Covid-19 has made pregnancy difficult for women all over the country but perhaps nowhere more so than in Puerto Rico. Recent data shows Black and Latinx populations, marginalized, and oppressed communities have higher rates of COVID-19 and are more likely to die from it.
For birthing families in Puerto Rico, this means less access to care in an already overburdened system, a heightened susceptibility to exposure and infection, and increased adverse maternal health outcomes. COVID-19 is overwhelming healthcare systems and is most hurtful for populations who already live with inequitable health structures and health disparities.
As a result, the human costs are adding up. Puerto Rico with about 3.2 million people, reported 8,585 cases of COVID-19 and at least 155 deaths as of July 7. But experts warn more testing is needed to accurately assess its real impact.
As COVID-19 has exacerbated the birth equity and health outcomes, it has become clear, more needs to be done so vulnerable groups are not left behind.
Recently, the governor of Puerto Rico indemnified doctors from legal responsibility for actions to decrease COVID-19 spread. Yet the impact on maternal health complications, especially when it comes to labor and delivery, is worrisome for healthcare experts. It is creating a perfect storm for lessening the little autonomy pregnant women have.
Birthing families are being forced to choose between having a doula or a birth partner present. At 49%, Puerto Rico already has high cesarean rates, compared to a 33% national average that is on the rise along with adverse impacts on breastfeeding.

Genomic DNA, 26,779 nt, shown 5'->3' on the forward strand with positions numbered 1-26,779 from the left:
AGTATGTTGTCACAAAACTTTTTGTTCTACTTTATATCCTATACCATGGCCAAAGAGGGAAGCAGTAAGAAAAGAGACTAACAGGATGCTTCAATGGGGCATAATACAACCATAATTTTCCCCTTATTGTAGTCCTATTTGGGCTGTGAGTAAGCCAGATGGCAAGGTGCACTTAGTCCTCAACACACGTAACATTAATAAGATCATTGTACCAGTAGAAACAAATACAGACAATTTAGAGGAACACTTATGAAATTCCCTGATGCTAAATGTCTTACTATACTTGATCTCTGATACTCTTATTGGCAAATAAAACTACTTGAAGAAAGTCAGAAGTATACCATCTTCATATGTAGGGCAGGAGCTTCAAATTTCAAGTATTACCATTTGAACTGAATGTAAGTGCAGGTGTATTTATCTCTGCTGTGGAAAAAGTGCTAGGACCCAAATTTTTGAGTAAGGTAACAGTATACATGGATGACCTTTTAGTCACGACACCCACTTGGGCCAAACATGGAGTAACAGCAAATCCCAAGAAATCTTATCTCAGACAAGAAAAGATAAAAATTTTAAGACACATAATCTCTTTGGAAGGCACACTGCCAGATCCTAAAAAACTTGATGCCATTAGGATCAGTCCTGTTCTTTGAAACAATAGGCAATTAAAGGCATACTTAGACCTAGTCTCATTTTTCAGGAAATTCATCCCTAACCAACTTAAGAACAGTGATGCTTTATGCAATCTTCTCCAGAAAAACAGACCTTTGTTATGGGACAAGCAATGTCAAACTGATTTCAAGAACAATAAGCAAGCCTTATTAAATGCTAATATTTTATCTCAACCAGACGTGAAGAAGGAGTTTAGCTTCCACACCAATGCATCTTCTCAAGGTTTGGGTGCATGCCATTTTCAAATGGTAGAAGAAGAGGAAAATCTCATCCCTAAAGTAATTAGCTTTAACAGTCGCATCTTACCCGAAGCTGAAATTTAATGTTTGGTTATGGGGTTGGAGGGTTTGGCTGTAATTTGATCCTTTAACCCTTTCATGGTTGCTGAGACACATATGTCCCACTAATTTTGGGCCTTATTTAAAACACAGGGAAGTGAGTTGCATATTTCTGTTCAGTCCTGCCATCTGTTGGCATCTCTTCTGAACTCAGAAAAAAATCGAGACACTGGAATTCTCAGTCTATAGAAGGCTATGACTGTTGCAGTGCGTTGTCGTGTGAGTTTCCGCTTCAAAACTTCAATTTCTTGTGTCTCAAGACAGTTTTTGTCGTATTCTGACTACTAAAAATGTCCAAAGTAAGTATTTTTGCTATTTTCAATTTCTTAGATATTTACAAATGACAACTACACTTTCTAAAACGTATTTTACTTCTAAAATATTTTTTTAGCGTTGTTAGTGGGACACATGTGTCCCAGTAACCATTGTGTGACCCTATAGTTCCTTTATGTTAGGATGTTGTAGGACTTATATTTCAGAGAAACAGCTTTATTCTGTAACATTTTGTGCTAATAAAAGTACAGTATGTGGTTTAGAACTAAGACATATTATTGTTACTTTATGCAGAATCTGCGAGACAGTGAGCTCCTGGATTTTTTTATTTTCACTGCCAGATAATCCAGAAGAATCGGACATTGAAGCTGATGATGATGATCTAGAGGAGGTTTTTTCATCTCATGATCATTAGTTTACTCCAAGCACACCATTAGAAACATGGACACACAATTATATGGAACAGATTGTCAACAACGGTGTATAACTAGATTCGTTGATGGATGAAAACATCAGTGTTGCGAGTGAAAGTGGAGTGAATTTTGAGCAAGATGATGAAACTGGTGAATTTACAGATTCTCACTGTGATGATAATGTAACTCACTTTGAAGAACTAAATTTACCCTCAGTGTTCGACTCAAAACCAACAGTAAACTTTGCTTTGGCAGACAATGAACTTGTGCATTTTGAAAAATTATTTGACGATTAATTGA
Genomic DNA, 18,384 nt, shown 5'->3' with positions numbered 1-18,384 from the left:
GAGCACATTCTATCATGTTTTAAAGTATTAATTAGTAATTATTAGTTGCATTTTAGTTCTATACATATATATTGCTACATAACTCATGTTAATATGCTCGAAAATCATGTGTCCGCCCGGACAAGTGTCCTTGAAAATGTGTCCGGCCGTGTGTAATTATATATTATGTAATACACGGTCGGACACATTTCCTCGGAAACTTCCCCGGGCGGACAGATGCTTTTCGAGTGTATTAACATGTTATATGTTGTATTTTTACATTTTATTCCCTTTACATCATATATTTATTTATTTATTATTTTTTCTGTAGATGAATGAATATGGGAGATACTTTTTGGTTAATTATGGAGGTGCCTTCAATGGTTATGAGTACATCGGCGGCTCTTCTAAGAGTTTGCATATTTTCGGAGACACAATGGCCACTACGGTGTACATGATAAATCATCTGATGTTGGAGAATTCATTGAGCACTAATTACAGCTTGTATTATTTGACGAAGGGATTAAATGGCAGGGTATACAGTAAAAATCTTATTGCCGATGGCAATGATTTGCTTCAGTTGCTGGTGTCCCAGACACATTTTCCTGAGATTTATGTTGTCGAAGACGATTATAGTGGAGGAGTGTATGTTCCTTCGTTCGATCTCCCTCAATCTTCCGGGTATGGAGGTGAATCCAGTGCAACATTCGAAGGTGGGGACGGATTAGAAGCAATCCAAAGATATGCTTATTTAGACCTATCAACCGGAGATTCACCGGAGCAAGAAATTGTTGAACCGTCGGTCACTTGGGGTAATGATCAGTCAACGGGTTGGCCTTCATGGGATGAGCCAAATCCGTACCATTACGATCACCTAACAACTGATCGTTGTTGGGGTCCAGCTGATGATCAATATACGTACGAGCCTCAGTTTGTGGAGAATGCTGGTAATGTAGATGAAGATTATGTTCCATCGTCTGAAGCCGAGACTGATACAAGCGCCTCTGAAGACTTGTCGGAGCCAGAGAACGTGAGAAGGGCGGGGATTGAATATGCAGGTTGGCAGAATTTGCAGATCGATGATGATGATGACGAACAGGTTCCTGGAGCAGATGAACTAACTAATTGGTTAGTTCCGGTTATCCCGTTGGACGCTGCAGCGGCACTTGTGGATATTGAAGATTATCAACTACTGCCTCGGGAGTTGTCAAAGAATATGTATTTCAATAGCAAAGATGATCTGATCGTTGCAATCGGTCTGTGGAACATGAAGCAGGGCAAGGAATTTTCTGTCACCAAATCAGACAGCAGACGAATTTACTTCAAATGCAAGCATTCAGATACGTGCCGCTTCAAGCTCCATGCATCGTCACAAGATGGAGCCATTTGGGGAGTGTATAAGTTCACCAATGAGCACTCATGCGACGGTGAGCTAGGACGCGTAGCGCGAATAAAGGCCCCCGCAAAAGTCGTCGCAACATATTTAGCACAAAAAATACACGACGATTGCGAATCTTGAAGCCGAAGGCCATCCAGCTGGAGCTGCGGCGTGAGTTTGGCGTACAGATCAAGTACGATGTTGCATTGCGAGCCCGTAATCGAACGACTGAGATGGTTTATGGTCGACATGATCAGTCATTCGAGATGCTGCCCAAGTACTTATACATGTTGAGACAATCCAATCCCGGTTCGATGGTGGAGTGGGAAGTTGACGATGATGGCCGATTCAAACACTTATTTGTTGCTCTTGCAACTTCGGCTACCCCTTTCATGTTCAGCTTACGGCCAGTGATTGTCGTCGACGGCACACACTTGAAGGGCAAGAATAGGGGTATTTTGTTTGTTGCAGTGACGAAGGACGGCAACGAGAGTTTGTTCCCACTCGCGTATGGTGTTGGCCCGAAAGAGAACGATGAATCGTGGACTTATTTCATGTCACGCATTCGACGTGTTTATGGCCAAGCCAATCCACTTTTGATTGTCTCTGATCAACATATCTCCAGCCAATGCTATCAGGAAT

With heightened fears of COVID-19 transmission, Alondra, a mother from Puerto Rico says she had a cesarean and was kept in isolation due to a suspected fever.
“I heard my daughter cry and I thanked God. But even though I heard her cry I wasn’t able to see her. I was taken to an isolation room because of COVID-19 protocols. I didn’t see my daughter until three days later, through a cell phone screen for 20 minutes. I was expressing milk to feed her, but they wouldn’t give it to her. My baby was also isolated. I had to recover alone, without my husband and newborn, waiting three days for results that never came. I was in tears and living in sadness when it was supposed to be the best time of my life.”
In these challenging times, health responses to COVID-19 must include birth equity and the needs of vulnerable birthing families facing the greatest hardship. COVID-19 complications must be tracked and treated. Support funding must be made available for pre and postpartum healthcare, mental healthcare, community-based doulas, peer childbirth educators, and lactation counselors to provide much needed emotional and informational support.
Most importantly, birthing parents must be allowed to have the two companions guaranteed by Puerto Rican law. This is critical to ensure mothers and infants are together to practice skin-to-skin contact, kangaroo mother care, and rooming-in to help establish breastfeeding.
“As a mother and an advocate I am very concerned about the disparities in systems in Puerto Rico that leave women and infants especially vulnerable at this time,” says Khadija Gurnah, Policy Advocacy Director at Health Connect One. “But I’m encouraged by the increased national awareness on health inequity and look forward to greater awareness bringing greater investments in maternal and child health systems.”
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